(Quito) Threatened by impeachment proceedings for corruption, Ecuadorian President Guillermo Lasso dissolved Parliament on Wednesday on the grounds of a “serious political crisis”, leading to early elections from which the opposition could however emerge stronger.
The conservative head of state, targeted by an impeachment trial which opened on Tuesday before Parliament where the left is in the majority, decided to “dissolve the National Assembly because of the serious political crisis and internal unrest”, indicates a press release issued by its services.
The unpopular president, who came to power in May 2021, is accused by the opposition of embezzlement in the context of a public contract for the transport of crude oil. He is accused of having been aware of this contract detrimental to the country and of not having intervened at the beginning of his mandate to put an end to it.
Mr. Lasso, a 67-year-old former banker, however, is not being prosecuted in connection with this case. At the opening of his impeachment trial, he pleaded to deputies his “total, evident and incontestable innocence”.
In the wake of the announcement of the dissolution of Parliament, Mr. Lasso asked the National Electoral Council (CNE) to call early legislative and presidential elections, as provided for in the Constitution.
“It is a democratic decision not only because it is constitutional, but also because it gives the Ecuadorian people the possibility to decide,” Guillermo Lasso told national television.
Former President Rafael Correa (2007-2017), leader of the opposition despite being sentenced to eight years in prison in absentia for corruption, and in exile in Belgium, described Mr. Lasso’s decision as “illegal” and of a “coup”, believing that it was also “the final nail in his own political coffin”.
Mr. Lasso will be able to govern until the installation of the new National Assembly by issuing economic emergency decree laws, but after a favorable opinion from the Constitutional Court.
At dawn, the parliament building was guarded by military and police, while around the presidential palace in the historic center of Quito there were more uniformed officers than usual, AFP found.
“The Armed Forces and the National Police maintain and will unfailingly maintain their posture of absolute respect for the Constitution,” said General Nelson Proaño, head of the Joint Command of the Ecuadorian Armed Forces, in a video released by the Ministry of Defense.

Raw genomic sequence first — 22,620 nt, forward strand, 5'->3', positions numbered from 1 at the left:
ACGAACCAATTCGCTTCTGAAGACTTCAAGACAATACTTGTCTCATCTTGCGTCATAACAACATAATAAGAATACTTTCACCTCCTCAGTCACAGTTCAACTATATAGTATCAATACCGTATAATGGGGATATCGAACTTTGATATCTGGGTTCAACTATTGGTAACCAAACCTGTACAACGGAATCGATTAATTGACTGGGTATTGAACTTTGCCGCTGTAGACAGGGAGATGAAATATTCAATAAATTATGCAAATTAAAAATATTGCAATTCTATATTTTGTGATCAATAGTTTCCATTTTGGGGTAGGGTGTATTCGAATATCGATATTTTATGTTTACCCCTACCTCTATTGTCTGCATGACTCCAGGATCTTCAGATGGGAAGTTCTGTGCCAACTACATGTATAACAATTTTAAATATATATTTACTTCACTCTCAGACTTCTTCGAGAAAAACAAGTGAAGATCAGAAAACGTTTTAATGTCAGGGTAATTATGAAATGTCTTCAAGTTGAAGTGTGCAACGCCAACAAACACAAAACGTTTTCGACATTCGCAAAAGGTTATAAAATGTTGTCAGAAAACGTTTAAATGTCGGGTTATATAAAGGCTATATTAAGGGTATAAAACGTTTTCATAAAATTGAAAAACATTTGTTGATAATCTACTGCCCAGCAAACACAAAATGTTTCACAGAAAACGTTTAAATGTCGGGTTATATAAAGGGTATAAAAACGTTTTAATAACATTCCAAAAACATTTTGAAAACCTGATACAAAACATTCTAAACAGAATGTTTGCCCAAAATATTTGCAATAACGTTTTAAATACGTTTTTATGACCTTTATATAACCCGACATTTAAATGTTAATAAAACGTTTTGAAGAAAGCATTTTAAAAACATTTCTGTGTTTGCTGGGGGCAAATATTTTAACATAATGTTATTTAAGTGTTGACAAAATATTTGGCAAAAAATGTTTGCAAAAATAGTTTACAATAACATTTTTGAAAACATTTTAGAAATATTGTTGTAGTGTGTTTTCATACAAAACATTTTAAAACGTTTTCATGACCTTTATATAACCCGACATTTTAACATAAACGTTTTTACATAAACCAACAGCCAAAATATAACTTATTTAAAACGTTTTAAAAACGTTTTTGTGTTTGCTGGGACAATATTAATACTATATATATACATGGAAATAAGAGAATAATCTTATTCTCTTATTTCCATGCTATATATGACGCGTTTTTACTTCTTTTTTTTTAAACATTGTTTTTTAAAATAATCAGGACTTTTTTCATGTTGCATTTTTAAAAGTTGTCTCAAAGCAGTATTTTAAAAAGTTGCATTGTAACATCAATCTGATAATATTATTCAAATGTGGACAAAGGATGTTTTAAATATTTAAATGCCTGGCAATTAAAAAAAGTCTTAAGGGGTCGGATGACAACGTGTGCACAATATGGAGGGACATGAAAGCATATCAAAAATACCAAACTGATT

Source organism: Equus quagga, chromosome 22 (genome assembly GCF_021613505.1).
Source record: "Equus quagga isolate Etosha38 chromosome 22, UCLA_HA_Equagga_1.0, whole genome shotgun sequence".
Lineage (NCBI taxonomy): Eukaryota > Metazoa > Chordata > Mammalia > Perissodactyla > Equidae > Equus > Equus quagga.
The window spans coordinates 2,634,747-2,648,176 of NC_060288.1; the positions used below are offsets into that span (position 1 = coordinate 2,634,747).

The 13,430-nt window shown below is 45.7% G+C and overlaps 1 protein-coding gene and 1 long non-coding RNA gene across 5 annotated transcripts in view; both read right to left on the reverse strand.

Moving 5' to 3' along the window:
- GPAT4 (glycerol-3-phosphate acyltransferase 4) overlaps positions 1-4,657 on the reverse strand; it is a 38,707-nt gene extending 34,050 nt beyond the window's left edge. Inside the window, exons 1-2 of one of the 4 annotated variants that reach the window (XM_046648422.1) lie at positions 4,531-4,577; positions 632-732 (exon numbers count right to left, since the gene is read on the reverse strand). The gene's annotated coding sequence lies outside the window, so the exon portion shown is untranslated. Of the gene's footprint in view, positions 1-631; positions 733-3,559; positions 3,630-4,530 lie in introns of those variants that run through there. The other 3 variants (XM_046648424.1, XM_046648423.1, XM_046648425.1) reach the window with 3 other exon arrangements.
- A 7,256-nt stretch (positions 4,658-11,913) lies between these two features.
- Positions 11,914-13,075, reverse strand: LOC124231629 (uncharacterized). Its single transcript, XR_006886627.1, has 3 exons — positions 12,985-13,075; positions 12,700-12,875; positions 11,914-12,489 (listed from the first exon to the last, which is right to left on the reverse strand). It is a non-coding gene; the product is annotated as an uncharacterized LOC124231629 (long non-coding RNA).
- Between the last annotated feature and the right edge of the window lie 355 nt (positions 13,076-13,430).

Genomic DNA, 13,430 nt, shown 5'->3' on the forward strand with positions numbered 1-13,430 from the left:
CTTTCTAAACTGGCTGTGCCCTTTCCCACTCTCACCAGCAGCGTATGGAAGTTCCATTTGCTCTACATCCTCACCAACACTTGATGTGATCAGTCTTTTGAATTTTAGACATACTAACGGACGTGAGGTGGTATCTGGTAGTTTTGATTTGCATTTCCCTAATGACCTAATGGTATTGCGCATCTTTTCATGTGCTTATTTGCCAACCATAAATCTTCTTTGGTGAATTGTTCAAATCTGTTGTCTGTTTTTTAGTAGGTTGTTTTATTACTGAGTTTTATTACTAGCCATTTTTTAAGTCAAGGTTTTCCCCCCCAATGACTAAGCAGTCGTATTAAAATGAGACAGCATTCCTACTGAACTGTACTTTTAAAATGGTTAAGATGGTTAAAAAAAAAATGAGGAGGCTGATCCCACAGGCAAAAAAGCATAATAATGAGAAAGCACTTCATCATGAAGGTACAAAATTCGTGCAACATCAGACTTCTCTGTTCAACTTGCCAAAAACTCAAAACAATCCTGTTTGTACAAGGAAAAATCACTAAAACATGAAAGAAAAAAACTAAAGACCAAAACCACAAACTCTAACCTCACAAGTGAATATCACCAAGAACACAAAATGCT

This is the first time that a Head of State has used this right of dissolution, a provision which can only be activated once during the first three years of the mandate.
However, it could benefit the opposition. “The right-wing movement is weakened by a government that has less than 15% credibility,” said political scientist Santiago Cahuasqui of the private SEK University. “The center and left movements could have more possibilities and perspectives,” he said.
Even if the left does not win the presidency, “one thing is certain: its deputies, who are currently 49 out of 137, will win more seats”, constitutionalist Rafael Oyarte assured Tuesday, considering the possibility that Mr. Lasso would dissolve the parliament.
Last June, MPs had already tried to impeach Mr. Lasso amid violent indigenous protests against the rising cost of living, but fell short of 12 votes to succeed.
“Lacking the necessary votes to save himself from imminent impeachment, Lasso carries out a cowardly self-coup with the help of the police and the armed forces, without the support of the citizens”, reacted on Twitter Leonidas Iza, leader of the powerful Conaie indigenous organization.
The country, which experienced great political instability between 1997 and 2005, a period during which three presidents were overthrown by popular revolts, has also been confronted for months with a wave of violence due to a power struggle between gangs. involved in drug trafficking.